wives torts and breaches of contract. And trust me, you would much
rather be a 19th century woman who sued for divorce based upon the
husband's adultery (which was weighed heavily when alimony was being
determined), rather than a 21st century male based on the same cause
(which is presently completely ignored in terms of child custody,
alimony, or the division of assets). And how many present fathers who
are the subject of divorce action are likely to get their attorney fees
paid by mother under the doctrine of necessaries?
How many women in the 19th century actually found themselves in jail or
on a "most wanted" list due to the ancillaries of divorce? And
while their choice of professions was severely limited in the 19th
century, how many women found that they were legally proscribed from
practicing their legal chosen profession? If the modern divorced father
is delinquent in child support, his right to travel will be severely
hampered (can't drive a car due to license suspension), and he may
even be prohibited from working his chosen profession (by suspension of
Once divorced, the 19th century woman was free to go her own way, albeit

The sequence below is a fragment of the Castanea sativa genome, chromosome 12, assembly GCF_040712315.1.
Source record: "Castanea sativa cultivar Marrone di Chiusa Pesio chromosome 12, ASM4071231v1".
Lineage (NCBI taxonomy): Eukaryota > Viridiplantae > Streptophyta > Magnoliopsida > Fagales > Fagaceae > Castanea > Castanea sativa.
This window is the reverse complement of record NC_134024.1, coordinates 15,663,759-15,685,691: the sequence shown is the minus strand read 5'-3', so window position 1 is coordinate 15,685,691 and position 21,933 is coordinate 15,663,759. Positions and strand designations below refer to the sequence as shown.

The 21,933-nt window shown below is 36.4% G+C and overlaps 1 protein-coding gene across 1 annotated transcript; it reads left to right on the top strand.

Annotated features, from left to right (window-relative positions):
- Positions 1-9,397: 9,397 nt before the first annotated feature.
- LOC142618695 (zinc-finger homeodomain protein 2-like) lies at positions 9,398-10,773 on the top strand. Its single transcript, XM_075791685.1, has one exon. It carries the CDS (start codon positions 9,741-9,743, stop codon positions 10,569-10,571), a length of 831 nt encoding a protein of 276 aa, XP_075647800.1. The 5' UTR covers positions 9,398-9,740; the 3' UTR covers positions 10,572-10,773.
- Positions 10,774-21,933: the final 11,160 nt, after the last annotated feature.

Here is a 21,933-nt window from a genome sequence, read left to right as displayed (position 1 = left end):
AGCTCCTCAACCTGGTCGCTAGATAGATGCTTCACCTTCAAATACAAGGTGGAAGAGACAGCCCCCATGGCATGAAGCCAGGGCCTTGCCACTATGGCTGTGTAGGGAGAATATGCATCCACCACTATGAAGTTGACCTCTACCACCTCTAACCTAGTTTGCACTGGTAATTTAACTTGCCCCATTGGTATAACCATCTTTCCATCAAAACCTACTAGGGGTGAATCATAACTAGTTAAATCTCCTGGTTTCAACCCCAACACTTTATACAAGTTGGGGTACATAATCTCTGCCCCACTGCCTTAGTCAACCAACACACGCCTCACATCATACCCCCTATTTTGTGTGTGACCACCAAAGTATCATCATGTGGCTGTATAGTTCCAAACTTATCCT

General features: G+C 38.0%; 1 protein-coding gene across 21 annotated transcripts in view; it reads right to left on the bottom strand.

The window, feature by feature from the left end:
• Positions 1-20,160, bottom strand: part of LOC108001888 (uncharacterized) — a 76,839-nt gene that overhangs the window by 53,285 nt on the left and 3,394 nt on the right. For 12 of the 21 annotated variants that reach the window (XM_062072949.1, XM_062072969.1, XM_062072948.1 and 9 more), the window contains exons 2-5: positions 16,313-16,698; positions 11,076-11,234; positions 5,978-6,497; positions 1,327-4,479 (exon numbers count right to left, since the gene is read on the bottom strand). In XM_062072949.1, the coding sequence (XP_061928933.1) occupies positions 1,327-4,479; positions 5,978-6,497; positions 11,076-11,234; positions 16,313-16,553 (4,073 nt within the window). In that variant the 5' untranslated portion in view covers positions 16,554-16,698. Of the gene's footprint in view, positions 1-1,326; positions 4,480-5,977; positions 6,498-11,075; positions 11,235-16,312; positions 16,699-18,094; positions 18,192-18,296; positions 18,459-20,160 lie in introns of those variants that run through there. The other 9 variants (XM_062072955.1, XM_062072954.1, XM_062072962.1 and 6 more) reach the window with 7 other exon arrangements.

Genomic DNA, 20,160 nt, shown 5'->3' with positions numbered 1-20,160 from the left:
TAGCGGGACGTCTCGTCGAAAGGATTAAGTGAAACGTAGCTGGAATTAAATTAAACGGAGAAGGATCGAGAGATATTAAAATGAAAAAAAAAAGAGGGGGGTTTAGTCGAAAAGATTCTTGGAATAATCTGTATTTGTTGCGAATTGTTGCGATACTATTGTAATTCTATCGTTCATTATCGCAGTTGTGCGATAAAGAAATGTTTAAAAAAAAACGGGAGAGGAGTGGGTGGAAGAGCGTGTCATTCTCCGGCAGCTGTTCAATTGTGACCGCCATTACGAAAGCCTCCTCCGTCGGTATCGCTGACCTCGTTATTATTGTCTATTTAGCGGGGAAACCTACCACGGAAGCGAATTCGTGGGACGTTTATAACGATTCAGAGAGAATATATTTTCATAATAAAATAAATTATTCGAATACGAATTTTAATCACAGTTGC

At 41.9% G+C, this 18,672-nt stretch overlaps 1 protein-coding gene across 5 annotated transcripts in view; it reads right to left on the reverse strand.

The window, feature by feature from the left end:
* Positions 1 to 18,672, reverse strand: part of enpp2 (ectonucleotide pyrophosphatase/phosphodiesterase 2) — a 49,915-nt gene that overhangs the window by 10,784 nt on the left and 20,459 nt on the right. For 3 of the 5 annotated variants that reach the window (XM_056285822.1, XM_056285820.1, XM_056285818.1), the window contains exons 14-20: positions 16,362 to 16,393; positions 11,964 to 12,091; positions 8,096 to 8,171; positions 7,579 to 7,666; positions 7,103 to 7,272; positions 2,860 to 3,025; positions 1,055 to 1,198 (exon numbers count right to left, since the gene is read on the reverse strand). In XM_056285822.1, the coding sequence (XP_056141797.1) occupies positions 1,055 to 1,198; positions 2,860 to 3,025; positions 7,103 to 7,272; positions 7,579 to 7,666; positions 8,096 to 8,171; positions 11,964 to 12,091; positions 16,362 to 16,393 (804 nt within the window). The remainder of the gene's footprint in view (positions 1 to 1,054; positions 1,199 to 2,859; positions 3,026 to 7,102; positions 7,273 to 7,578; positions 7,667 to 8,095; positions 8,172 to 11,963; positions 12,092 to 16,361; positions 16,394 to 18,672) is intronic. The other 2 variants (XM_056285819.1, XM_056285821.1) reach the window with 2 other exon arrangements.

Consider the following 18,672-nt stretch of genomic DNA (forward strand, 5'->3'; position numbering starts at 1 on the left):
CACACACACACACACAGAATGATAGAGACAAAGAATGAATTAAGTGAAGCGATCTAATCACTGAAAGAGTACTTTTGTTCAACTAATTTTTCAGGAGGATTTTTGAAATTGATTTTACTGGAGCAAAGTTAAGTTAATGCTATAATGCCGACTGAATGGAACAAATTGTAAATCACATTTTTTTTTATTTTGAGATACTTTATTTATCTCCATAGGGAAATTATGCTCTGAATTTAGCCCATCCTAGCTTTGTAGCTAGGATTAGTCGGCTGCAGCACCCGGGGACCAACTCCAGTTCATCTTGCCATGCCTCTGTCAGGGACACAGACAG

in a prejudiced society where many avenues of opportunity were closed.
But today's 21st century male often finds himself unable to change
to lesser paying but more spiritually rewarding careers, less physically
dangerous careers, or pursue higher education because of the demands for
child support. Many have to report to court officers, where job
applications and career choice is done under the supervision and control
of a state officer.
21st century fathers have to work overtime or take on additional
part-time jobs just to survive.
True, 19th century women had it pretty bad in terms of divorce. But the
present 20th century male is much more likely to be divorced in orders
of magnitude, much more likely to be divorced for insignificant reasons
without a showing of fault, and when he is divorced, he is much more
likely to be treated worse by the courts, with tremendous losses of
child custody and financial derpivations.
Rinaldo Del Gallo, III, Esq.
Spokesperson of the Berkshire Fatherhood Coalition
Practicing Family Law Attorney